All of this suggests an enhanced kind of cultural hygiene that we have already gotten used to in meeting cyber threats and hackers (particularly, recently, ransomware as well as doxing and release of PII).  Protection of personal data with optical devices or with Faraday cages could become part of the culture that people need to learn to deal with.  I plan a visit to Best Buy soon to discuss this with Geek Squad.  But that seems applicable only against one kind of threat: older fission nuclear weapons.

The larger point is that society has become much more technology dependent than it was, again, say in the 1960s, the time of the last Cuban Missile Crisis.  While the Pentagon seems to have protected its own systems, protection of consumer and commercial use of technology seems to have lagged behind the serious threats.

It’s noteworthy that “Resilient Societies” has claimed on Twitter that the power grids could be protected with an investment by the utility industry of about $5 per consumer (about $2 billion nationwide), but I can’t yet find any statement as to what the technology at the transformer protection level would be.  However, many utilities (Dominion Power in Virginia for example) have recently announced unspecified security enhancements to their grids against both cyberterror and direct physical threats.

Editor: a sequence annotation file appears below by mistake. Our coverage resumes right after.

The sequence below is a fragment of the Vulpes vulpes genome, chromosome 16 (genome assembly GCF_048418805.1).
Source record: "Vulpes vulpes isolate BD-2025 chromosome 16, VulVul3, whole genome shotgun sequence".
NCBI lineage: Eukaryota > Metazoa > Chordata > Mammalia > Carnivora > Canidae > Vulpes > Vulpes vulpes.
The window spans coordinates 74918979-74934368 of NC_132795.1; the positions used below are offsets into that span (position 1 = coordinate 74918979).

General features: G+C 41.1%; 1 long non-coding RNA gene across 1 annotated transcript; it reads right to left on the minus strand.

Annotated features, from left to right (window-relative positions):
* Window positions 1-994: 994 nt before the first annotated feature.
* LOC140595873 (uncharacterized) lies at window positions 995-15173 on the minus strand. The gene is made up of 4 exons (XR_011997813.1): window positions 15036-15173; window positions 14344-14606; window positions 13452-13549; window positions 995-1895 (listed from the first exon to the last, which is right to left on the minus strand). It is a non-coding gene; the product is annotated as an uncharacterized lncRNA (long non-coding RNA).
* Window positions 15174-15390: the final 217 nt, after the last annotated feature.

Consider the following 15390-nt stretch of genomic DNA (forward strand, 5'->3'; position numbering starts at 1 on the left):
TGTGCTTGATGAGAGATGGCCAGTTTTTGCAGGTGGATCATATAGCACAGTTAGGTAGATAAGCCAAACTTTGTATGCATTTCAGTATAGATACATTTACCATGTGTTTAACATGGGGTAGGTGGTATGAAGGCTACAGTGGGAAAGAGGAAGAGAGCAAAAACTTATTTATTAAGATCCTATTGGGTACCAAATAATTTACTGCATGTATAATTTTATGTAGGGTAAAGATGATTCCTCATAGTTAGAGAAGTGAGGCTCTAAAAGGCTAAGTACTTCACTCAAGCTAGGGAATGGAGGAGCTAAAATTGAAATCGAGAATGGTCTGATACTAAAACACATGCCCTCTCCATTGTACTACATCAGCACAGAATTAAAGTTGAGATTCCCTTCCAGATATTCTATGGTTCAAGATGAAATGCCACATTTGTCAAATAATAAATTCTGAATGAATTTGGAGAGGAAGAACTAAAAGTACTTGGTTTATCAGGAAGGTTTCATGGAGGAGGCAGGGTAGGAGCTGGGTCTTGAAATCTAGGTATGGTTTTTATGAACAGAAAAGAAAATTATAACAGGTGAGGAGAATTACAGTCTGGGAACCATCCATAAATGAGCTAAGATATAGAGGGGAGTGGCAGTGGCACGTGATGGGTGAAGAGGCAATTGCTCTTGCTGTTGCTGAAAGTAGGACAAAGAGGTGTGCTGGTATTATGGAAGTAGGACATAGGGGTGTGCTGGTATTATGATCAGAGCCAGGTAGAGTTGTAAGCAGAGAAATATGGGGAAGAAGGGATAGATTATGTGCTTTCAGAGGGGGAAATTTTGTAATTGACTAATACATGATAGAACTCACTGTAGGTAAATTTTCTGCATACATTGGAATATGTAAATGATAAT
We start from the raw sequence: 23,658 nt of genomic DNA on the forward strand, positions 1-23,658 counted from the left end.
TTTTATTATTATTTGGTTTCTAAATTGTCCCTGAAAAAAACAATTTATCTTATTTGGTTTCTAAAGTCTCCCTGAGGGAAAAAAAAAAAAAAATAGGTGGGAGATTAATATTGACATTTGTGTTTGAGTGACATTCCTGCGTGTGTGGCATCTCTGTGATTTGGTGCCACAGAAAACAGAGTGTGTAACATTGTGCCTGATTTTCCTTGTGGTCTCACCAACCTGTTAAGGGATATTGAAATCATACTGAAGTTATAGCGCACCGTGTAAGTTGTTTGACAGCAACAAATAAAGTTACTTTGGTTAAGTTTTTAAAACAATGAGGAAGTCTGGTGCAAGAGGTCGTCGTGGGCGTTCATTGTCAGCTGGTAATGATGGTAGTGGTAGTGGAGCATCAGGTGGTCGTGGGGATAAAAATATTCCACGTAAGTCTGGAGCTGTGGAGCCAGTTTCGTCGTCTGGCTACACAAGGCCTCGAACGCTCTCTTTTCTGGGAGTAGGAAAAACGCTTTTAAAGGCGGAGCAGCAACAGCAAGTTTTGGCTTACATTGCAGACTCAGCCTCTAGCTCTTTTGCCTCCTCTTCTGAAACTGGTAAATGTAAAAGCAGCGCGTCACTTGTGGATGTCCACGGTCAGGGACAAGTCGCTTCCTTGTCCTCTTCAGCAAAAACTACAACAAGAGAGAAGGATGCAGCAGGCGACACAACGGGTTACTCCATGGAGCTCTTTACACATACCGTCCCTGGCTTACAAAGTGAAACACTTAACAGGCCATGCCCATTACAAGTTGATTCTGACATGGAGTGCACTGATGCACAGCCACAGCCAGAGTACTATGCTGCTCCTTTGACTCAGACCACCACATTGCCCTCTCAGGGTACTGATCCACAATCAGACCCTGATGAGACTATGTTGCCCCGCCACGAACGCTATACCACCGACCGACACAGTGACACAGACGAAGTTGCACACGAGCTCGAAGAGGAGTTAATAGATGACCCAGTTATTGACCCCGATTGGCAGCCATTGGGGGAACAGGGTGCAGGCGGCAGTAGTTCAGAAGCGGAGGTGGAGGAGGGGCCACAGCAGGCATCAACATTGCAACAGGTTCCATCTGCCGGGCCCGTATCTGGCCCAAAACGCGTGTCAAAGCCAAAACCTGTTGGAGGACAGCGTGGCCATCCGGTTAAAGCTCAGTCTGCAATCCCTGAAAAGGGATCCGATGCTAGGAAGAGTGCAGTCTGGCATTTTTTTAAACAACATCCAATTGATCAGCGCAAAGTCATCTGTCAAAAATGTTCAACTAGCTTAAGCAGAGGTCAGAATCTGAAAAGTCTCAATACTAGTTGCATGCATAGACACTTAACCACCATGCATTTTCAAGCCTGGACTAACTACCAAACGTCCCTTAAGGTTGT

That’s one reason why the “doomsday prepper” and survivalist crowd has developed its somewhat extreme vision of personal morality (that we sometimes associated with the alt-right):  that everyone needs to learn to deal with the immediate physical world and participate in a familial social hierarchy to protect others before seeking global fame through modern civilized living.

The Wikipedia article on nuclear EMP is here.  Note the 2013 bill proposed in the House.

This article by Motoko Rich and David E Sanger about the geopolitical strategy is quite chilling. The Domino Theory of the Vietnam ear draft (my DADT I book) is indeed back.

I have to ask, also, where is the mainstream media on this?  It’s hardly ver mentioned.  But Newt Gingrich and others have testified about this threat before Congress as recently as March of this year. It’s not just North Korea, it’s also space climate (which doesn’t change.)